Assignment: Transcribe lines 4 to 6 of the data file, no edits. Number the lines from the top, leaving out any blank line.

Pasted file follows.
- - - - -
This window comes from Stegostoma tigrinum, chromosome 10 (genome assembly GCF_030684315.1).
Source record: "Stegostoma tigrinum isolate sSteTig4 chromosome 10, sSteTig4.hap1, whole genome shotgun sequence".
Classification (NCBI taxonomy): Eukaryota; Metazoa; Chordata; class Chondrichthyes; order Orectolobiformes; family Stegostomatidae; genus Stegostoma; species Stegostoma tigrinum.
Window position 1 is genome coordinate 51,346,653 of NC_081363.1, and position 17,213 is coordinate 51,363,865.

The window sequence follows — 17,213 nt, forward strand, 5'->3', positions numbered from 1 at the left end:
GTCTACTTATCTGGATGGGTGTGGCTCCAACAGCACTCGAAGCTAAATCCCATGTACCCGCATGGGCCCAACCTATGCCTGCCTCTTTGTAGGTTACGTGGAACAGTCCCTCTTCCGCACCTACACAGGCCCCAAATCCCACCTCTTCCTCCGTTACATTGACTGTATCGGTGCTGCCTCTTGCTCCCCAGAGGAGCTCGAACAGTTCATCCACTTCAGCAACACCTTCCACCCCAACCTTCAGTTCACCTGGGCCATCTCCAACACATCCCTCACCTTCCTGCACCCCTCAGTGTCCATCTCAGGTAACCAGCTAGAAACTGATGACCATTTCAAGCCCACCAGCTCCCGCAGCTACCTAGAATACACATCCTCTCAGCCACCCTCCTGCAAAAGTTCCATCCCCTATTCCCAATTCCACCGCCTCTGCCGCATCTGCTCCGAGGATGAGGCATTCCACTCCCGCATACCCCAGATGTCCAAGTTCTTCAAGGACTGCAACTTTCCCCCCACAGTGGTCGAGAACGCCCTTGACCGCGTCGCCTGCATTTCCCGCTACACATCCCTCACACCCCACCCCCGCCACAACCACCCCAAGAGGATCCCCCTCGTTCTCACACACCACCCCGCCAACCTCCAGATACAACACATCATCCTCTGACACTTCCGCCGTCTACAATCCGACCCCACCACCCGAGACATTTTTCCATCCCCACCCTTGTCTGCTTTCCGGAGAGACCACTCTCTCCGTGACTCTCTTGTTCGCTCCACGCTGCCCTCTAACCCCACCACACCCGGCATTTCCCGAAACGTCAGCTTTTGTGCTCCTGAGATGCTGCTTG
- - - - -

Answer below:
Window position 1 is genome coordinate 51,346,653 of NC_081363.1, and position 17,213 is coordinate 51,363,865.

The window sequence follows — 17,213 nt, forward strand, 5'->3', positions numbered from 1 at the left end:
GTCTACTTATCTGGATGGGTGTGGCTCCAACAGCACTCGAAGCTAAATCCCATGTACCCGCATGGGCCCAACCTATGCCTGCCTCTTTGTAGGTTACGTGGAACAGTCCCTCTTCCGCACCTACACAGGCCCCAAATCCCACCTCTTCCTCCGTTACATTGACTGTATCGGTGCTGCCTCTTGCTCCCCAGAGGAGCTCGAACAGTTCATCCACTTCAGCAACACCTTCCACCCCAACCTTCAGTTCACCTGGGCCATCTCCAACACATCCCTCACCTTCCTGCACCCCTCAGTGTCCATCTCAGGTAACCAGCTAGAAACTGATGACCATTTCAAGCCCACCAGCTCCCGCAGCTACCTAGAATACACATCCTCTCAGCCACCCTCCTGCAAAAGTTCCATCCCCTATTCCCAATTCCACCGCCTCTGCCGCATCTGCTCCGAGGATGAGGCATTCCACTCCCGCATACCCCAGATGTCCAAGTTCTTCAAGGACTGCAACTTTCCCCCCACAGTGGTCGAGAACGCCCTTGACCGCGTCGCCTGCATTTCCCGCTACACATCCCTCACACCCCACCCCCGCCACAACCACCCCAAGAGGATCCCCCTCGTTCTCACACACCACCCCGCCAACCTCCAGATACAACACATCATCCTCTGACACTTCCGCCGTCTACAATCCGACCCCACCACCCGAGACATTTTTCCATCCCCACCCTTGTCTGCTTTCCGGAGAGACCACTCTCTCCGTGACTCTCTTGTTCGCTCCACGCTGCCCTCTAACCCCACCACACCCGGCATTTCCCGAAACGTCAGCTTTTGTGCTCCTGAGATGCTGCTTG